Danish dry bulk shipping company Nordic Bulk Carriers plans to transport six to eight 70,000 tons shipments of iron ore from Murmansk to China this summer. Using NSR instead of the Suez Canal saves 1000 tons of fuel, or $650,000, Director Christian Bonfils says to Bloomberg.
Nordic Bulk Carriers made the first Arctic voyage with a commercial mineral cargo in 2010 when it shipped 41,000 tons of iron ore from Kirkenes, Norway to China. In 2011 the company sent the world’s largest and most modern bulk carrier with ice class in the world “MV Sanko Odyssey” from Murmansk to China.
The Murmansk-to-China journey takes 23 days using the northern route, compared with 43 for the Suez Canal, according to Bonfils. The planned ore cargoes this summer represent an all-time high for shipments via the passage, he said.
Transport via the Northern Sea Route has increased rapidly during the last couple of years, but the cargo amount and numbers of vessels are still small compared to the more traditional routes. 34 vessels sailed the whole Northern Sea Route from Europe to Asia in 2011. The total cargo amounted to 820 000 tons. By comparison, in 2010 only four vessels used the route for transit to another country, and the total amount of cargo was 111 000 tons.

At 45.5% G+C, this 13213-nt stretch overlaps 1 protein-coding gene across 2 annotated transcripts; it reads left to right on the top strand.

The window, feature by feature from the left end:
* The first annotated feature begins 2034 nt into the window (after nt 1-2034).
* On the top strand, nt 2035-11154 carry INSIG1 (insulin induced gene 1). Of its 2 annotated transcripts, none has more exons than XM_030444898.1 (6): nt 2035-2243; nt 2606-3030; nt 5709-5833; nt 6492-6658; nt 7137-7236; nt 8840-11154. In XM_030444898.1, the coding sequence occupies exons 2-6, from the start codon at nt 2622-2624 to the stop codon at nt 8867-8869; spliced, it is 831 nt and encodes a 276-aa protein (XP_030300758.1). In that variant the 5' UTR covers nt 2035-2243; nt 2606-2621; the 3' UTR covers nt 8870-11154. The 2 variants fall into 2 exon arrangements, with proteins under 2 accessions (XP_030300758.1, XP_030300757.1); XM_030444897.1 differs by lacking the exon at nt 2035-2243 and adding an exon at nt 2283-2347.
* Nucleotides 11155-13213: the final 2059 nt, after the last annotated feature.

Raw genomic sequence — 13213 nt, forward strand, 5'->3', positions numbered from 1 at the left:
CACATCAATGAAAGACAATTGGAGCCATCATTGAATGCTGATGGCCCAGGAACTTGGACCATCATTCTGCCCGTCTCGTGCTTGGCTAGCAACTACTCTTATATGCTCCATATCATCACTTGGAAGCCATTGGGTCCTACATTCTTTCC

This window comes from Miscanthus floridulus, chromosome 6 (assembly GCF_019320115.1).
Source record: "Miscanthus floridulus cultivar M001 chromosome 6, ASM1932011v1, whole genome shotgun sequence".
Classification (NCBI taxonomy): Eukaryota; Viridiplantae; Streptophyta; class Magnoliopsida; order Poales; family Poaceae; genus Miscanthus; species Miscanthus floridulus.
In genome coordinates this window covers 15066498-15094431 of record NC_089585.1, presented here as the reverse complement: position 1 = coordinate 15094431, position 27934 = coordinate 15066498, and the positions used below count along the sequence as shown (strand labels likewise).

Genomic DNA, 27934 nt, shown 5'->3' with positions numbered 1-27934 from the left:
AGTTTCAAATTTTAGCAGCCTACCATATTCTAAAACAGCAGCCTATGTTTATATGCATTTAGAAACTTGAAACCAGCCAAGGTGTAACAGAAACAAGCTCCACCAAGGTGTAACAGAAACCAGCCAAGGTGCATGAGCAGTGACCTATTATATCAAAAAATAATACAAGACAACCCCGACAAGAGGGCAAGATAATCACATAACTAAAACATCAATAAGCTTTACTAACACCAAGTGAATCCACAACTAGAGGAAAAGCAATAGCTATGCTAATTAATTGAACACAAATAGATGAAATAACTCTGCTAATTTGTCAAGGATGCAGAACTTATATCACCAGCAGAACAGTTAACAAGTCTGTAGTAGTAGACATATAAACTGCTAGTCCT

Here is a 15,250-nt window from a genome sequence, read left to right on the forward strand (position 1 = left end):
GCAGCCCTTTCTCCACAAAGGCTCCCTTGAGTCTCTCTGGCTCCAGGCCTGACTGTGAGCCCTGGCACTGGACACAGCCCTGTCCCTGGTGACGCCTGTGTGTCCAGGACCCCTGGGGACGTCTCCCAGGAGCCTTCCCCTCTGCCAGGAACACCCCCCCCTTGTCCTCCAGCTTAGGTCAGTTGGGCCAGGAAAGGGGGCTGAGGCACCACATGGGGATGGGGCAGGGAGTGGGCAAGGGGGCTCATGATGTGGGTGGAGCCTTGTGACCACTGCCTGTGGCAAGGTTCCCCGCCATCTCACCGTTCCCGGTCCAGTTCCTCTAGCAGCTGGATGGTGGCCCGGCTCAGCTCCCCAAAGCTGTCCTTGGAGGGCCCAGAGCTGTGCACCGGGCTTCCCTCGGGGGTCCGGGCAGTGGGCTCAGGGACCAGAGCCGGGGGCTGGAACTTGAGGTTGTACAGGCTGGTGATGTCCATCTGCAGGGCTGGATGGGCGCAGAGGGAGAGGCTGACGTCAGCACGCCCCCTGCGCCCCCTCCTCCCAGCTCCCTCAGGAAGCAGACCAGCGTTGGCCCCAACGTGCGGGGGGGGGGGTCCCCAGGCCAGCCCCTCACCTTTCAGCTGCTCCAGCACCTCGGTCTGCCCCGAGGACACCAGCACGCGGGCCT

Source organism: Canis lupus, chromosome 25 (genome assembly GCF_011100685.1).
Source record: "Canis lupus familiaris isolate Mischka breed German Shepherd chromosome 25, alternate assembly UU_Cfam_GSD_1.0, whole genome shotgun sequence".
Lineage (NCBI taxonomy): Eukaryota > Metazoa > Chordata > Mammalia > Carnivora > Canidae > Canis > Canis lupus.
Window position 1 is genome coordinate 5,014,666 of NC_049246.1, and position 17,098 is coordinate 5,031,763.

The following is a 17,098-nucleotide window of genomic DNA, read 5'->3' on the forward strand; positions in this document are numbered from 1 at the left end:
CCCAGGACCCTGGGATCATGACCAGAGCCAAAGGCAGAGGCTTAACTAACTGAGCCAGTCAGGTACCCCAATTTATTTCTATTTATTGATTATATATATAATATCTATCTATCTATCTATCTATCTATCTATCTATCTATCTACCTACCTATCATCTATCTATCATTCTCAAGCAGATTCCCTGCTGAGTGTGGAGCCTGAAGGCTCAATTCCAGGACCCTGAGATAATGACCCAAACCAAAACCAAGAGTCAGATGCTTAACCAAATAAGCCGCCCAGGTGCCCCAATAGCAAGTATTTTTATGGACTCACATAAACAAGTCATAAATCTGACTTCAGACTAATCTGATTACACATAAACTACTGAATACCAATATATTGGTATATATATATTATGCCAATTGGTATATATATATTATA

Cargo volumes are expected to double in 2012 compared to the previous year and are expected to reach 1,5 million tons.
Russia’s only aircraft carrier, the Northern Fleet’s “Admiral Kuznetsov”, has finished repairs and is ready to leave the port of Murmansk. According to a Russian news agency, the vessel will sail to Syria.
A century and a half ago, Norway was home to roughly three thousand brown bears, the majority of bears in all of Scandinavia. By 1930, the bears were virtually extinct. Decades of aggressive management tactics and bounties had wiped out one of the area’s most iconic species.
Microplastics, the tiny plastic particles that are accumulating in marine waters and big lakes around the world, are now showing up in the Arctic waters south and southwest of Svalbard, Norway, a new study says.
REYKJAVIK: The climatic changes taking place in the Arctic are a call to action for the world. We must answer with more international cooperation and more research, says Tore Hattrem, State Secretary of Norway’s Foreign Ministry.
“Partnership should and shall shape the development of the Arctic, therefore cooperation is the starting point for our Arctic policy,” Vladimir Barbin, Senior Arctic Official and representative to the Arctic Council, said at the Arctic Circle 2015 assembly.
August 9th, the Barents Region celebrated the UN International Day of the World’s Indigenous Peoples. The day was commemorated in several parts of the region, including Karasjok in Northern Norway and Teriberka in Northwestern Russia.
Norway’s Foreign Minister Børge Brende has asked Russia for an explanation to the high number of asylum seekers coming to Norway via Russia. Syrian refugees that have lived in Russia for a long time, will be stopped on the border and sent back.